In addition, they are increasing the inventory they keep on hand and negotiating longer-term contracts with multiple suppliers in a significant shift away from the once dominant “just in time” supply chain strategy that lowered costs by keeping stock to a minimum. 

Russia is a significant source of critical minerals, accounting for 30% of the world’s supply of palladium, 13% of titanium and 11% of nickel, as well as a major supplier of neon used for components in semiconductors.

Globalization may have peaked 

But the most significant shift concerns globalization, which may well have peaked or could even enter a reversal. For supply chain executives seeking greater security of supply while geopolitical tensions flair, it’s not an issue of finding alternative suppliers; it’s re-thinking long-term where the supply chain will be.

Faced with long delivery times from Asia, some European companies have already relocated production nearer home such as Poland, Latvia and Lithuania, which have advantages such as cheap labor. But the conflict between Russia and Ukraine has made eastern Europe and the Baltics less appealing.

Manufacturing hubs in Southeast Asia could stand to benefit, along with the US and southern American nations such as Mexico and Brazil, in addition to southern European and north African countries such as Morocco and Turkey.

The global reordering of supply chains is a big opportunity for emerging markets. But there are concerns over the potential for social unrest and political instability because of food price inflation, which is heaping pressure onto poorer countries. The availability of labor is another major consideration for supply chain managers, because of low levels of unemployment.

Moreover, ideological divides, along with the rise of protectionism and nationalism, are increasingly hard for companies to navigate. The ability of multinationals to do business with countries that are seen to be supporting or ignoring Russian aggression in Ukraine will be tested. China, India and Pakistan were among those who abstained in UN votes condemning Russia’s assault.

Marocco street
Morocco could be among the countries to benefit from manufacturing being brought closer to European markets

Export restrictions 

Those who do business with these countries can expect to face much greater scrutiny. The US has already imposed export controls against Chinese technology company Huawei. In a similar vein, overseas companies have for years complained about the difficulty of manufacturing in China, with restrictions in sensitive industries, forced joint ventures and having to transfer proprietary technology into the country.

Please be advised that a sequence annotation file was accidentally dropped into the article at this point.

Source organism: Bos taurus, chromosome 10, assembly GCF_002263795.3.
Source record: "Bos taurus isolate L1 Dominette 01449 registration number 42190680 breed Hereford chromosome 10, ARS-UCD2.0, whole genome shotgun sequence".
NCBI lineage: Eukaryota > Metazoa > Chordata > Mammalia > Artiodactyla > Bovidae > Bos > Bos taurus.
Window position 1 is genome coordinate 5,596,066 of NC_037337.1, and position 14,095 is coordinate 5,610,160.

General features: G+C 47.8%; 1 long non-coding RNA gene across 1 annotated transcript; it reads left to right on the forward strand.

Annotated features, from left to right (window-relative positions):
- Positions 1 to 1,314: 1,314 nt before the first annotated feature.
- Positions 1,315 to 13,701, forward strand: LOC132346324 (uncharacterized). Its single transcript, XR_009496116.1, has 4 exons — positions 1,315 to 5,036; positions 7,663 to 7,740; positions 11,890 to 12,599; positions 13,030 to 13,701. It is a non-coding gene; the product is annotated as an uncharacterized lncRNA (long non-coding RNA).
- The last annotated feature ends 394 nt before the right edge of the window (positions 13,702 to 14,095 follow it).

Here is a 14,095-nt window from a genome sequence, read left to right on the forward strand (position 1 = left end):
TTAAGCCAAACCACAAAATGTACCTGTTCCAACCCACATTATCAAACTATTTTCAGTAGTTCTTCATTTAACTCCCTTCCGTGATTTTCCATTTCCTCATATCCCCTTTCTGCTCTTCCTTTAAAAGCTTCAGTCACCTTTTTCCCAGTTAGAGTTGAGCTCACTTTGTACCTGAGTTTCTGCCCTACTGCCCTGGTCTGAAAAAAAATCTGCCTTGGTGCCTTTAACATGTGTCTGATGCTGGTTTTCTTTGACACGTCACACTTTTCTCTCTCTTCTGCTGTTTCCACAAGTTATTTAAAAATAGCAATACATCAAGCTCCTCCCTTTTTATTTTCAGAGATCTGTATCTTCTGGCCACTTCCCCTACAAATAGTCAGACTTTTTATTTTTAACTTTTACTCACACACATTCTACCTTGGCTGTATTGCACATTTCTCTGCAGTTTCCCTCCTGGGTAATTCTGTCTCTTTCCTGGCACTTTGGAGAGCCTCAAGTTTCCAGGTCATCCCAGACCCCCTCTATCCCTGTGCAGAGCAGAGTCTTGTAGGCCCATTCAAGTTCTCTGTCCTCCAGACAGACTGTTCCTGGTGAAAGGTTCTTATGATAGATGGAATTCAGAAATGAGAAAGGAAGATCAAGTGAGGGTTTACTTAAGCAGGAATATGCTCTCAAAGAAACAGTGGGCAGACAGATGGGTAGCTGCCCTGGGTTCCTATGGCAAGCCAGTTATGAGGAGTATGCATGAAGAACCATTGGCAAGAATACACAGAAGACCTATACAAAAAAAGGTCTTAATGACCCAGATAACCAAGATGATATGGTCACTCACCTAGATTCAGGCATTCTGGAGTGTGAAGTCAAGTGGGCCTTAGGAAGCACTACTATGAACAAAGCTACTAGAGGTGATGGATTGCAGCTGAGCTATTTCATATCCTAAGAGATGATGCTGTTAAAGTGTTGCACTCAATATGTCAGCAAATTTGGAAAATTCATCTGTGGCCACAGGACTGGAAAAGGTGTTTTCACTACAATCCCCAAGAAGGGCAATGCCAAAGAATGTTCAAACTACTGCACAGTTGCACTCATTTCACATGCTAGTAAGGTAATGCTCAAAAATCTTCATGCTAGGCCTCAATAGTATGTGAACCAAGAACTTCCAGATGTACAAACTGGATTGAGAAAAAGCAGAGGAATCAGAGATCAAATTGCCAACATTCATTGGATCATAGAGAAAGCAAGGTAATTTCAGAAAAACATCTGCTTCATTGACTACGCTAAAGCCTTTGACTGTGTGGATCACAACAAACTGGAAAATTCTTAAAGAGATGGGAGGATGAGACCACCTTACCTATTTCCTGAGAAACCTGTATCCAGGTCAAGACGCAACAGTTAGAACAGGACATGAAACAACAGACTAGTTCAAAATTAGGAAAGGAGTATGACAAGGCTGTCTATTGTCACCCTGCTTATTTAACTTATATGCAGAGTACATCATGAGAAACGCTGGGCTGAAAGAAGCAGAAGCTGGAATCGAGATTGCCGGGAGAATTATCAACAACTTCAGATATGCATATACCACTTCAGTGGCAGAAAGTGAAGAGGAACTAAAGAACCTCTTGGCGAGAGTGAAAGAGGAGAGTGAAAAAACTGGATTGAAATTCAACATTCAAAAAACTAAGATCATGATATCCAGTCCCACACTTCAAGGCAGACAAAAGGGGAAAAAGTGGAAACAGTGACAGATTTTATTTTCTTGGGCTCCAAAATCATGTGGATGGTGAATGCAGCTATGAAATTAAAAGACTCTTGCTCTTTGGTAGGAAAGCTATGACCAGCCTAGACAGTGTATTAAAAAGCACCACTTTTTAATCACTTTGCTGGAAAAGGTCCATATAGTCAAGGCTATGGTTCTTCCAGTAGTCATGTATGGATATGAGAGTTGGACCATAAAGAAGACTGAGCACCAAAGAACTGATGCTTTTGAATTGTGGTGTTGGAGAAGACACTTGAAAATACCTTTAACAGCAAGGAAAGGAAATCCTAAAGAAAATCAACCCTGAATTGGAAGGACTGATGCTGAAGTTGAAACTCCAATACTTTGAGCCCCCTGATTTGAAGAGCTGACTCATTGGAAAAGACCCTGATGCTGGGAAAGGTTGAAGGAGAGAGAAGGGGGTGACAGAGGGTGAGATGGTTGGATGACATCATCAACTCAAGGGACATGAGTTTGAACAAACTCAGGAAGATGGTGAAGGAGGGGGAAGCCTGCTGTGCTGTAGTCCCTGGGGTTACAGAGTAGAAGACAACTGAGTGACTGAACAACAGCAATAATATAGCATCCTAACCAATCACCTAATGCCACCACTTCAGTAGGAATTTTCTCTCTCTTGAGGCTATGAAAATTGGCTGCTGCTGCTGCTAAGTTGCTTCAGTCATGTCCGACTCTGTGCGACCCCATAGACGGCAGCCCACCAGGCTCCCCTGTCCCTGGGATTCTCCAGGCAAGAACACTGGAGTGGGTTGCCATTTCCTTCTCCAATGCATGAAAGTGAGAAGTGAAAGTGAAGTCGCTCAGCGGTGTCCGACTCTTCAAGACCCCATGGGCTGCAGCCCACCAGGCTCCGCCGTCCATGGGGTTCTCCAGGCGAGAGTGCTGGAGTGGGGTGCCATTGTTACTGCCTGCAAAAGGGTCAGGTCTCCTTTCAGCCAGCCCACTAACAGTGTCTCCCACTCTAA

Companies will need to carefully reflect on their conditions for sourcing overseas, with many facing a sharp backlash for doing business with Russia. According to Dun & Bradstreet, there are 14,745 tier 1 (direct trading) and 7.6 million tier 2 (subcontract) supplier relationships with Russian companies globally.

Multinationals will need much greater visibility into the risks of tier 2 suppliers. The Ukraine conflict could herald a dramatic increase in vertical integration, when a company streamlines operations by taking direct ownership of the various stages of the production process. 

As organizations take greater responsibility for every business in their value chain, far more resources are likely to be allocated to supply chain departments as they take on a greater strategic significance.

It could take months and substantial sums of money to move production to other locations, requiring factory space, machinery and tools, workers and financing. But with many companies pushing through steep price increases to cope with rampant inflation, these proceeds could be reinvested into near-shoring today for a more resilient, agile and responsive supply chain tomorrow.


Supply chain

Carlos Cordon

Professor of Strategy and Supply Chain Management

Carlos Cordon is a Professor of Strategy and Supply Chain Management. Professor Cordon’s areas of interest are digital value chains, supply and demand chain management, digital lean, and process management.